After a two-year delay, Project Poppy will unveil its public art installation of 3,837 red poppies created by local volunteers at the Haddonfield Memorial High School on Memorial Day.
Project Poppy was started by veteran and American Legion Post 38 finance officer Joe McElroy in 2019. He had gotten the idea to create the art installation after seeing “Blood Swept Lands and Seas of Red,” at the Tower of London a few years before. The idea had also come up in conversation with a friend as they reflected on ways to reinvigorate the “memorial” aspect of Haddonfield Memorial High School.
Soon after, McElroy enlisted the help of Lisa Quanci, a Haddonfield resident and volunteer for the United Services Organization.
“People know what the word memorial means, but it’s taken on a whole other meaning of the first weekend of summer,” Quanci said. “To stop and think and look up the meaning of that word – it’s remembrance and reverence in honor of not just the service, but the ultimate sacrifice.”
The poppy installation ceremony will feature military honors, chaplain’s prayers, remarks by American Legion Post 38 Commander Stephen Pecorelli and Mayor Colleen Bianco Bezich, placement of flags for each of America’s wars and a reading of the poem “In Flanders Fields” by the Haddonfield Memorial High School Honors Society.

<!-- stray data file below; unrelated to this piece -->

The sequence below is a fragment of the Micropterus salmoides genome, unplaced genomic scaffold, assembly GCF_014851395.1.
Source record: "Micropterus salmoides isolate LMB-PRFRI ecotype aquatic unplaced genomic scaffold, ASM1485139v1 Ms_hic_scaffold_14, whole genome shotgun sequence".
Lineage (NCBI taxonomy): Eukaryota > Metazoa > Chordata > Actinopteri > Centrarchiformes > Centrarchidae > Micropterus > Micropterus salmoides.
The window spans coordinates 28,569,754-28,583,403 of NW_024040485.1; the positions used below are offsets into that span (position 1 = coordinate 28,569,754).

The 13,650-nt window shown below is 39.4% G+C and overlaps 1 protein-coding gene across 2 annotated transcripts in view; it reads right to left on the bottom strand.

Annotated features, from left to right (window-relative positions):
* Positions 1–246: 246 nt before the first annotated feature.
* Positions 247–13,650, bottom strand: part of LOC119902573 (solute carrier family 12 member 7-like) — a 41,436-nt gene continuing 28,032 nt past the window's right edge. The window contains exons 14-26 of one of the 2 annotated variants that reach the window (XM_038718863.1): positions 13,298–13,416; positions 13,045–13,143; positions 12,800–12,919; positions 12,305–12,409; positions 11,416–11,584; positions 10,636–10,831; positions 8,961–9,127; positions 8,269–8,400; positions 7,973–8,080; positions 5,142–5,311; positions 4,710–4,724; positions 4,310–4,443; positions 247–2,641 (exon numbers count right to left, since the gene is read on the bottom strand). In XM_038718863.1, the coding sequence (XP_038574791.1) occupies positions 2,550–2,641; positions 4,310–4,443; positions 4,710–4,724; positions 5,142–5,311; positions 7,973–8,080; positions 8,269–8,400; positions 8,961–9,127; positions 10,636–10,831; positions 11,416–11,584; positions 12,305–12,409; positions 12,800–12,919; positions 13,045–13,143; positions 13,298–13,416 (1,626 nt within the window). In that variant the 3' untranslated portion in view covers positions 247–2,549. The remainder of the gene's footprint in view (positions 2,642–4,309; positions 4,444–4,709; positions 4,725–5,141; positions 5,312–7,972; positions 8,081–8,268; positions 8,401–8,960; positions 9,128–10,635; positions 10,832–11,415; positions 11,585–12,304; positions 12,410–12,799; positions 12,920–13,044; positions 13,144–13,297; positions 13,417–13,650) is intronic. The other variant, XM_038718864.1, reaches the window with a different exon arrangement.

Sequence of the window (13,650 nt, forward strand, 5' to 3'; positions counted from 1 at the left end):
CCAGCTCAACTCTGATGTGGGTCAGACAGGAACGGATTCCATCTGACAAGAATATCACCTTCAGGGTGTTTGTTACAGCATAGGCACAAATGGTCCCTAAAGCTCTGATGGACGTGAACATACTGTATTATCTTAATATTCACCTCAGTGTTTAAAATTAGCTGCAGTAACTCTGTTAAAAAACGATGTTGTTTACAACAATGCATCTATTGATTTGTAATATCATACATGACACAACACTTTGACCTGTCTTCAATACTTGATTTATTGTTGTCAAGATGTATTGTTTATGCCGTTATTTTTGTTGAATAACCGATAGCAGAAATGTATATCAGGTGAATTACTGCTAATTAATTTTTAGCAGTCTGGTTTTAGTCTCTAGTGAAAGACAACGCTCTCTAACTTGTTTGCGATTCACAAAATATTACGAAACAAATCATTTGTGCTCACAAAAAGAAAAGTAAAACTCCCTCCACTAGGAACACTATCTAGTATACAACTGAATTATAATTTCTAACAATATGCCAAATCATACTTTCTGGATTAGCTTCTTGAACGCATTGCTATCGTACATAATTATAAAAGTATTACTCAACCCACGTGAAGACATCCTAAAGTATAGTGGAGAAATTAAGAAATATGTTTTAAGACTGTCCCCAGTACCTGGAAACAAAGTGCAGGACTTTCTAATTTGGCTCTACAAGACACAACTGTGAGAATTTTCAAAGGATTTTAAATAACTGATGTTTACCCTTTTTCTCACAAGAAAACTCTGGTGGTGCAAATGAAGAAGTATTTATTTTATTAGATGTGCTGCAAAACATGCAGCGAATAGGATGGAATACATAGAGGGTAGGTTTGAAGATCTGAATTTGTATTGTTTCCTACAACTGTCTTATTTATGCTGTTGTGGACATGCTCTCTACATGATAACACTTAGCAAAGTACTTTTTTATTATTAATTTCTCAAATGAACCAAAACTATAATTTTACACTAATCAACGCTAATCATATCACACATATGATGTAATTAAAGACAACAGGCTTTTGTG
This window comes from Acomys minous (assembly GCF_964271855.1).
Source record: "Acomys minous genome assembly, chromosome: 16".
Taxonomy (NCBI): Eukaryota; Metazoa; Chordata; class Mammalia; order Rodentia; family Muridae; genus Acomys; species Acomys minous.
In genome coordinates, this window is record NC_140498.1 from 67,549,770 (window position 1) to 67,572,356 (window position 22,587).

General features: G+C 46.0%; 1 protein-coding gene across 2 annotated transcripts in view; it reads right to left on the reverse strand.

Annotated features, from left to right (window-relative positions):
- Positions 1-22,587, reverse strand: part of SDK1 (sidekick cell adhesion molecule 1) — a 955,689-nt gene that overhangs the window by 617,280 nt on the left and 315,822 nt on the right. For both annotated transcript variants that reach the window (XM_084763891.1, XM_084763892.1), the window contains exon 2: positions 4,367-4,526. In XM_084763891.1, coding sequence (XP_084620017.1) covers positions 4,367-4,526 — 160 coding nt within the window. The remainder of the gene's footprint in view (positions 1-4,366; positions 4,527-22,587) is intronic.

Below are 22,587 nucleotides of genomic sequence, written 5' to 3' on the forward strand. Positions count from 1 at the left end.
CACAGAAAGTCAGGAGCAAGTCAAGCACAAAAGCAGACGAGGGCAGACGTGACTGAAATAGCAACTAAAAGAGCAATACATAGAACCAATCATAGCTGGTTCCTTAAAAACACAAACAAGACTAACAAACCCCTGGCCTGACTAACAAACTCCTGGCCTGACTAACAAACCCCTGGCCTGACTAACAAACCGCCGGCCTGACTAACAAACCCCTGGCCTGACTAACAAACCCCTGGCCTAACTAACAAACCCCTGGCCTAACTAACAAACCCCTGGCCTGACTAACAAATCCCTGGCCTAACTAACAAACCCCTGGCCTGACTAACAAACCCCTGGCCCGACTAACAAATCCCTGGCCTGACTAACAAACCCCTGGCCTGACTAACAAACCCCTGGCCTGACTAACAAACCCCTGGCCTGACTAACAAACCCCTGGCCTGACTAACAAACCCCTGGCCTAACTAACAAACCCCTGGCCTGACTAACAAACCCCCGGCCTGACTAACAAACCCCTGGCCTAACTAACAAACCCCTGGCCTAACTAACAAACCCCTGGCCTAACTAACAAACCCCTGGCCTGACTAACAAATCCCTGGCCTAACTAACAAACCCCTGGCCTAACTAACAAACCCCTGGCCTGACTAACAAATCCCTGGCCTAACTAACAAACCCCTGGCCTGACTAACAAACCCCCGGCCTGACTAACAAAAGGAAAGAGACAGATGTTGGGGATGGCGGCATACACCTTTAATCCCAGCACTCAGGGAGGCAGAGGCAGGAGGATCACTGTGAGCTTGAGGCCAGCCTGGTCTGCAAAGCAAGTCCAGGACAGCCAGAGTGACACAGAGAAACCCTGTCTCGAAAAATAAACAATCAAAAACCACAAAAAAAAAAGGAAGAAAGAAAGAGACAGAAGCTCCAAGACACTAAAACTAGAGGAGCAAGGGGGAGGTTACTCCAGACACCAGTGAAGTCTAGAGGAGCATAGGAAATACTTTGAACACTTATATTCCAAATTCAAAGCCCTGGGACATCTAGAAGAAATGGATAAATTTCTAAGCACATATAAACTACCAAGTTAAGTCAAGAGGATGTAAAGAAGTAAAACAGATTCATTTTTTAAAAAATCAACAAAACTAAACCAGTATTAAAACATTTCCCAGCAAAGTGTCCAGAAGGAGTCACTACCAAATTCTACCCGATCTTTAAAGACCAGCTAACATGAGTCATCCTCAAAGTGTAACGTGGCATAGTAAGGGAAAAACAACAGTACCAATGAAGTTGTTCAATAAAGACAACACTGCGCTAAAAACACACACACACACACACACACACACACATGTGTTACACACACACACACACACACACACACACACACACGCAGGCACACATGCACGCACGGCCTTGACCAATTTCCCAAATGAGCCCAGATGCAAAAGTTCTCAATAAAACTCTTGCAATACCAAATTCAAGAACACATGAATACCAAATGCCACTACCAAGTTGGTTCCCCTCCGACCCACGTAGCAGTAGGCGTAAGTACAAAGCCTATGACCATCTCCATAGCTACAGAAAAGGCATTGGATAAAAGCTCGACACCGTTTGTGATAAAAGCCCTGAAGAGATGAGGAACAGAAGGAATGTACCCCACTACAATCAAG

With the help of high-school clubs, Project Poppy successfully created the poppies needed to memorialize the 3,837 New Jersey men who died during World War 1.
“We’re very detached from the people who maintain our freedom,” McElroy said. “Memorial Day is a day to remind ourselves of those who paid the price for that freedom.”
Quanci said she learned more about World War 1 through documentaries and other media produced in honor of its centenary. She reflected on the enormity of the war’s losses on communities after the conflict ended more than 100 years ago.
“In the past, when there were so many people serving, there was a shared grief across a population,” she explained. “People knew what service meant, because even if it wasn’t your son, it was five other people in your town or on your block. But now, there’s so few serving that short of a three-minute news story, there’s nothing personal (about it.)”
She and McElroy hope that the poppy dedication will encourage people to learn more about the history of those who have served.
“You can’t teach someone to care, you can’t teach someone to have empathy,” Quanci noted, “but if you teach them the facts of the history, that might just come from the knowledge and appreciation of what they’re understanding.”
The art installation opening will take place at 11 a.m., following the 10 a.m. Memorial Day parade. It will remain up until July 4.